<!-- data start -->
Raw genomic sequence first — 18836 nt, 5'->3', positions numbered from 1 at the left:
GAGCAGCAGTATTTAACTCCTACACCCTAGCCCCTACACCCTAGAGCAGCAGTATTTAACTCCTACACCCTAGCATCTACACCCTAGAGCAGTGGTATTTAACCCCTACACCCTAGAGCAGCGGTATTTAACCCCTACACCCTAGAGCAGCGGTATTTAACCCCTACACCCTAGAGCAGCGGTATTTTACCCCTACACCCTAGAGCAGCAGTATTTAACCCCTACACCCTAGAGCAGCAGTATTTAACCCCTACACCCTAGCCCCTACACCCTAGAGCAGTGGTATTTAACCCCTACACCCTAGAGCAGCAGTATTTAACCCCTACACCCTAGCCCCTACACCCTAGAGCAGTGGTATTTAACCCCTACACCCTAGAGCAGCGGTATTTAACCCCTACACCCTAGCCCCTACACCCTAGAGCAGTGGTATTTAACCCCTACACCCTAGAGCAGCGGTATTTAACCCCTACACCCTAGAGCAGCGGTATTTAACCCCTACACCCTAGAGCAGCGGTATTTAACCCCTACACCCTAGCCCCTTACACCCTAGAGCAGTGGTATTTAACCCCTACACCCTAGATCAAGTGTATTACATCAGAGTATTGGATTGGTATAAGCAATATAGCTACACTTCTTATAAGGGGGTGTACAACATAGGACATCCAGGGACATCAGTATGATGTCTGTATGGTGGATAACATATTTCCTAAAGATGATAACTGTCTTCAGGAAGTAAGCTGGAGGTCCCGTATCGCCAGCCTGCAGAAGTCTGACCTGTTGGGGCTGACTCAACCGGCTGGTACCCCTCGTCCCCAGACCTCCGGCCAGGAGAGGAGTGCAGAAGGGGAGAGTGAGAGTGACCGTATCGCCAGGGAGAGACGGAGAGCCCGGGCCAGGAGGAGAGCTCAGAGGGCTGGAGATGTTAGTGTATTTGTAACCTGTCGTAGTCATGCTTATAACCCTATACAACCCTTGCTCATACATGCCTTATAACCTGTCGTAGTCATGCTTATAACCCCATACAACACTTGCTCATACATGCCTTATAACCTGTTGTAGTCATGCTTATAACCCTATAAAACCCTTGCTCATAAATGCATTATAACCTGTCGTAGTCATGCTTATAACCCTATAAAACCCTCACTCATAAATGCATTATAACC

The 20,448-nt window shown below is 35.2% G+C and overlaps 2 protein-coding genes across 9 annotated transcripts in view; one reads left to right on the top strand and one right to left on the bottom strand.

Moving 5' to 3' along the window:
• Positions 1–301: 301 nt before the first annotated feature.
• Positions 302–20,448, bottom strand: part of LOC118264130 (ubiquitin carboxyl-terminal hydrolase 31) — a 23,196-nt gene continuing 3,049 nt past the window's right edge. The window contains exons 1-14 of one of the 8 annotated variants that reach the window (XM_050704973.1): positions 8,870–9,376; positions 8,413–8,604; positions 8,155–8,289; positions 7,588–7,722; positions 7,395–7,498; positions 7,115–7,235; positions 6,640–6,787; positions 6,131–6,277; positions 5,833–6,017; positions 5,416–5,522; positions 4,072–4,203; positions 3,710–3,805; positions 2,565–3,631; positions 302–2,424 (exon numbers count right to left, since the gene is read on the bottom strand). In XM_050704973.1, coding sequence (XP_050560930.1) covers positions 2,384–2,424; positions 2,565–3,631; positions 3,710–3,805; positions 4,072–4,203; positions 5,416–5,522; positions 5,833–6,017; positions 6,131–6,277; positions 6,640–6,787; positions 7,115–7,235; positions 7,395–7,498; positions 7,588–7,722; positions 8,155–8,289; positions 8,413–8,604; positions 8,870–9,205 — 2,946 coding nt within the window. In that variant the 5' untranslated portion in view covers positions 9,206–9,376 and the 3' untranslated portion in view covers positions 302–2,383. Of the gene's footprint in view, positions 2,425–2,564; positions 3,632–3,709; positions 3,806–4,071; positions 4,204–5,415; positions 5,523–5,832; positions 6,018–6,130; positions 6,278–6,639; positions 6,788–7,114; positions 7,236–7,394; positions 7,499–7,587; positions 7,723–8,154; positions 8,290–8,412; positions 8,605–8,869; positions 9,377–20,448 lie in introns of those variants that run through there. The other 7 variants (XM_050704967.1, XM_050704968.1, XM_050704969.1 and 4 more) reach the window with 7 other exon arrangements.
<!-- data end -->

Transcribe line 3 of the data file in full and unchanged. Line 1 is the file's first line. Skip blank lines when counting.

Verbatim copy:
The 20,448-nt window shown below is 35.2% G+C and overlaps 2 protein-coding genes across 9 annotated transcripts in view; one reads left to right on the top strand and one right to left on the bottom strand.